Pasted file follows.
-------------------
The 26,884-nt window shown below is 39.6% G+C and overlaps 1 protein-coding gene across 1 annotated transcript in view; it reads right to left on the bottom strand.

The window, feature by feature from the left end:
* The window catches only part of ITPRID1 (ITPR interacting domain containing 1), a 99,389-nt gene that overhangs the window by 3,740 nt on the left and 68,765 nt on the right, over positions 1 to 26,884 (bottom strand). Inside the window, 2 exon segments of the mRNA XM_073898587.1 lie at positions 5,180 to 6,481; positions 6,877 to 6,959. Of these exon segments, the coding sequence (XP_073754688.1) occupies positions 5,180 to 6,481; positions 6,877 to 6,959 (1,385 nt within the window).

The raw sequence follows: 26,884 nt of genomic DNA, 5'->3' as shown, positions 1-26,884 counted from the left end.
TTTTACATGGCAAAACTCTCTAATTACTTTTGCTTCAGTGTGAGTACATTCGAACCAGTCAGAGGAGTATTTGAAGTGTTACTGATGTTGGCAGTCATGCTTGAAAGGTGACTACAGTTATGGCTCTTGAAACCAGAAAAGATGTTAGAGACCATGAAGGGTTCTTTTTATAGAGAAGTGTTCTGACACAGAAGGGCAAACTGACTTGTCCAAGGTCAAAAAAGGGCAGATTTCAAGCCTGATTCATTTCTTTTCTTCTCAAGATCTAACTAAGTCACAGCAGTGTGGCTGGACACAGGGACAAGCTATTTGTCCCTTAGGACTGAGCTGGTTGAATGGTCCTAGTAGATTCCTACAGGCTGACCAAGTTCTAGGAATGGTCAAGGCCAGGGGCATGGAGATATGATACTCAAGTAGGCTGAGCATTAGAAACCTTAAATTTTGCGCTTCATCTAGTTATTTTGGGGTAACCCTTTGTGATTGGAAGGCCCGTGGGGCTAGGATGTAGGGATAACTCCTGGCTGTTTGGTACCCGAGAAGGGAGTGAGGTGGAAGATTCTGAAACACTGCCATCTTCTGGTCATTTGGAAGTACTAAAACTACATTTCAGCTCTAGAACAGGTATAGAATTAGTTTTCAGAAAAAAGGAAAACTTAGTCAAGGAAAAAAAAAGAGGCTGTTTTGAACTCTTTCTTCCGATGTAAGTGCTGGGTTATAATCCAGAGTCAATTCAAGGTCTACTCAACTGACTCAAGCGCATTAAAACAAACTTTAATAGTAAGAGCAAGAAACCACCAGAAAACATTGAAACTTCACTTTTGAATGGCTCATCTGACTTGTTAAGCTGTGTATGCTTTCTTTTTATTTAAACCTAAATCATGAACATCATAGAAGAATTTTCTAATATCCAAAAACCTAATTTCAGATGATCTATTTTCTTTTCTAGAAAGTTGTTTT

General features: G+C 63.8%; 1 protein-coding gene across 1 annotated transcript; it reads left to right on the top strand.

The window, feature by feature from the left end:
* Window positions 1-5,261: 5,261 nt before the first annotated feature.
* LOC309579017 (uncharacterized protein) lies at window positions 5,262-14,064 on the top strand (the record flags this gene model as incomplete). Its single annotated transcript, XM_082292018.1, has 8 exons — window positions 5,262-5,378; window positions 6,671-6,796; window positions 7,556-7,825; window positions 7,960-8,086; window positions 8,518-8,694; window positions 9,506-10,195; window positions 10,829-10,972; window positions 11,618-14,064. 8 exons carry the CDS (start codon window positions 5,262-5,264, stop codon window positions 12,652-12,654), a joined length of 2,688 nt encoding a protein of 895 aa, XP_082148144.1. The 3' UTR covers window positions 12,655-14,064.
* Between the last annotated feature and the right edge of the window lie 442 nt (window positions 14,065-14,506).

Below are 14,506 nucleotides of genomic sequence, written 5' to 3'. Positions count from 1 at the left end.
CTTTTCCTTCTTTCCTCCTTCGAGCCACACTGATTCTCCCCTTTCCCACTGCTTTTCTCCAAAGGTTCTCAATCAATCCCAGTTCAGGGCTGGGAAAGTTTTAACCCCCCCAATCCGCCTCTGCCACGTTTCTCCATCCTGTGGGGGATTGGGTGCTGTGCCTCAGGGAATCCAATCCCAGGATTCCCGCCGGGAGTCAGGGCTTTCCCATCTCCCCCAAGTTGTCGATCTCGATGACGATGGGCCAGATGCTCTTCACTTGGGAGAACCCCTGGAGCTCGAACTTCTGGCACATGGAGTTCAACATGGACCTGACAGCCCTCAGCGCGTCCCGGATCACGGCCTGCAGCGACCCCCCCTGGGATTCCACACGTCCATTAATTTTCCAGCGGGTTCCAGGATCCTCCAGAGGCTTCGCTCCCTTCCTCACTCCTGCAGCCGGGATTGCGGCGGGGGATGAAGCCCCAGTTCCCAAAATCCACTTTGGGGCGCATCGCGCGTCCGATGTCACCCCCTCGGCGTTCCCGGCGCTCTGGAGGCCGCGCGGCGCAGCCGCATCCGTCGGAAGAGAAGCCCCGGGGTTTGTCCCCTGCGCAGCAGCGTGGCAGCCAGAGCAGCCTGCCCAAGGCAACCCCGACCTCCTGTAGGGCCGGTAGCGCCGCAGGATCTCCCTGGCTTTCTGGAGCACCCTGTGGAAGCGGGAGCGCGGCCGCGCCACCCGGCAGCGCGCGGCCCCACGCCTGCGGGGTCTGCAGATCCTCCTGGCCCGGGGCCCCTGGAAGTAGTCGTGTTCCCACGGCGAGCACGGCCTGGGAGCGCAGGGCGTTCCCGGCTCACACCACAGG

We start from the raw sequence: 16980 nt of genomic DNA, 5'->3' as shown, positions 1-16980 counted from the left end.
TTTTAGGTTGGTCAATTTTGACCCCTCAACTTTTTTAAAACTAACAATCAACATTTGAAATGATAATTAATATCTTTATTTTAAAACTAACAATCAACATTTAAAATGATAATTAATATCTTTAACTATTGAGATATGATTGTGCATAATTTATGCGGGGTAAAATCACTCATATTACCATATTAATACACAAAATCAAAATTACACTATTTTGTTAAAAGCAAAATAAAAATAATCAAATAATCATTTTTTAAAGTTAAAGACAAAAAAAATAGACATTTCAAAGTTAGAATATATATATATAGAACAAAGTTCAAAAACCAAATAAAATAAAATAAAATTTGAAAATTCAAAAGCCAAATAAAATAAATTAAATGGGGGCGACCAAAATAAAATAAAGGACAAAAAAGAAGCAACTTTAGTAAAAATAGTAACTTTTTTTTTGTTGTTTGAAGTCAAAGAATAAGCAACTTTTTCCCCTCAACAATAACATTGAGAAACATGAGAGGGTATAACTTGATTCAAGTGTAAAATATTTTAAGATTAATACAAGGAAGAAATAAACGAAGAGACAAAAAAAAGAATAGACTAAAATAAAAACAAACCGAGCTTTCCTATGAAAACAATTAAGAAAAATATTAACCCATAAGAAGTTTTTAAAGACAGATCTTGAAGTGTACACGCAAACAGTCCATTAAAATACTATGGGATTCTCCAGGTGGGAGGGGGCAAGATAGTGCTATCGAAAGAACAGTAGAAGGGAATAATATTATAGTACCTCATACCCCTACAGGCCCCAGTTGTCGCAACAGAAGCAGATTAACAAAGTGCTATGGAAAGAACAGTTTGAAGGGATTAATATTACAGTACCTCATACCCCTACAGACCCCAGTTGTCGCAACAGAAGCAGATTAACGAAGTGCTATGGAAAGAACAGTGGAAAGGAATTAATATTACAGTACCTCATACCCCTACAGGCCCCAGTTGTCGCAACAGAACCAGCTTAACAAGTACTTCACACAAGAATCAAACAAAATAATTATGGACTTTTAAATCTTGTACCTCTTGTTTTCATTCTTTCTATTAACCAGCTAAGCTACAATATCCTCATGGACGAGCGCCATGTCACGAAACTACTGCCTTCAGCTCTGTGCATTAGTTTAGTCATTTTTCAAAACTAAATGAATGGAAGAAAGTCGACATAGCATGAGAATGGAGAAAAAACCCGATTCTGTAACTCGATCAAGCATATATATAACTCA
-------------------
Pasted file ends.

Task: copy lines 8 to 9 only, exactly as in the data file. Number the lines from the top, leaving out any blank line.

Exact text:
* Window positions 1-5,261: 5,261 nt before the first annotated feature.
* LOC309579017 (uncharacterized protein) lies at window positions 5,262-14,064 on the top strand (the record flags this gene model as incomplete). Its single annotated transcript, XM_082292018.1, has 8 exons — window positions 5,262-5,378; window positions 6,671-6,796; window positions 7,556-7,825; window positions 7,960-8,086; window positions 8,518-8,694; window positions 9,506-10,195; window positions 10,829-10,972; window positions 11,618-14,064. 8 exons carry the CDS (start codon window positions 5,262-5,264, stop codon window positions 12,652-12,654), a joined length of 2,688 nt encoding a protein of 895 aa, XP_082148144.1. The 3' UTR covers window positions 12,655-14,064.